For the Whole Family
Based on "The Little Broomstick" by Mary Stewart, "Mary and the Witch's Flower" tells the story of a young girl who discovers a broomstick in the woods and thanks to the magic of a few flowers finds herself at a magical college where she is mistaken for a new student. It's a fantastic, beautiful and imaginative film that recalls recent releases from the legendary Japanese animators, Studio Ghibli.
“Paddington 2” finds our favorite bear adjusting to life in London. Well aware of the many sacrifices that Aunt Lucy, his adoptive mother, has made for him, Paddington looks for the perfect gift for her upcoming birthday and finds a bit of trouble instead. “Paddington 2” is one of the best family films to be released in the past decade. It is smart, funny and doesn’t pander to its audience. If you’re looking for something to cheer up your life, this will absolutely do.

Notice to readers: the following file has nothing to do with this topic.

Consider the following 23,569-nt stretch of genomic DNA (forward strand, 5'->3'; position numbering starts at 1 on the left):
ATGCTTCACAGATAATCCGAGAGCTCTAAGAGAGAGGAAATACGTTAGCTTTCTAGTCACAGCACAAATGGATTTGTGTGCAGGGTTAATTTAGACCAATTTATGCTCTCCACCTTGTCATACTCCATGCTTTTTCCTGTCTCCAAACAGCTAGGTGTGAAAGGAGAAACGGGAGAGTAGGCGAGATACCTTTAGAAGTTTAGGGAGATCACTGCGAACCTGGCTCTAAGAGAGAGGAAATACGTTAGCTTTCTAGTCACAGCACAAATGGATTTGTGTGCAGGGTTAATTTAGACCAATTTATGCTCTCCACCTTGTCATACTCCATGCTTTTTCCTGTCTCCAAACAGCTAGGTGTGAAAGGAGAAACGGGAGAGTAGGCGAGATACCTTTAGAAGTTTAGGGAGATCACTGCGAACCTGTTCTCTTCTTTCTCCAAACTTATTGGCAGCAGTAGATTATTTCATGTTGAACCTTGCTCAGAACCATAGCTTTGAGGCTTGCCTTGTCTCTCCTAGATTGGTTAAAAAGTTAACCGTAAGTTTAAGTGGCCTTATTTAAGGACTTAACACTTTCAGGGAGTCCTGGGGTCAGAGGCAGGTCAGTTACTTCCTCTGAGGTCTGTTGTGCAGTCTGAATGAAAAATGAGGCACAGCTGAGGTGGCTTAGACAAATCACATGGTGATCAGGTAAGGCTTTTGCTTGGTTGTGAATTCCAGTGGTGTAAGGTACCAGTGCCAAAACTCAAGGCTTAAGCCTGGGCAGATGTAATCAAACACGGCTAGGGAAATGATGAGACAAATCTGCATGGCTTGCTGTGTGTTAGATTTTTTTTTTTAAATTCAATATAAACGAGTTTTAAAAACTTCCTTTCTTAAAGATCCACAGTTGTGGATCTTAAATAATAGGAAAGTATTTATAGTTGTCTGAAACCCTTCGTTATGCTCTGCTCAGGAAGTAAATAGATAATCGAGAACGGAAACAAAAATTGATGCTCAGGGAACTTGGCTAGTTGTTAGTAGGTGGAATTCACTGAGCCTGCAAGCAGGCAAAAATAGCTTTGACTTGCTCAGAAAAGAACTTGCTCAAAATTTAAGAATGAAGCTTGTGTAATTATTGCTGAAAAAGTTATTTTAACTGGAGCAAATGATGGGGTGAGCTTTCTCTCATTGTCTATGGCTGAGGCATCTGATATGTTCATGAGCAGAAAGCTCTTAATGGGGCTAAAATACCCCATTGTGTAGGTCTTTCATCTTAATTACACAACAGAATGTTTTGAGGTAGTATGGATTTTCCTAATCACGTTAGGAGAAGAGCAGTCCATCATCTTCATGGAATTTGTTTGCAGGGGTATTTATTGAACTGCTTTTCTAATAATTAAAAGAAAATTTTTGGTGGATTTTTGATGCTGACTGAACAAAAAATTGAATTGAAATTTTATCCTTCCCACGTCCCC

“Peter Rabbit,” a family film based on Beatrix Potter’s stories about a mischievous rabbit, proved to be a surprise hit at the box office where the film has earned $320 million worldwide. The film stars Rose Byrne and James Corden and features the voice talents of James Corden, Margot Robbie and Daisy Ridley. "Peter Rabbit" falls short of the Babe films, but certainly will entertain families with younger children.
Beloved performers Phyllis Logan, Miranda Richardson and Zoe Wanamaker star in "Girlfriends," a series that explores the lives of three friends as they find themselves growing older and a tragedy that reveals a truth that tests the strength of their relationship.
"Love, Lies & Records" stars Ashley Jensen ("Agatha Raisin") as an employee at the Register Office in Leeds. Her home life is something of a mess and professional life is filled with all sorts of new challenges as the births, deaths and marriages of her community impact her and her staff's lives.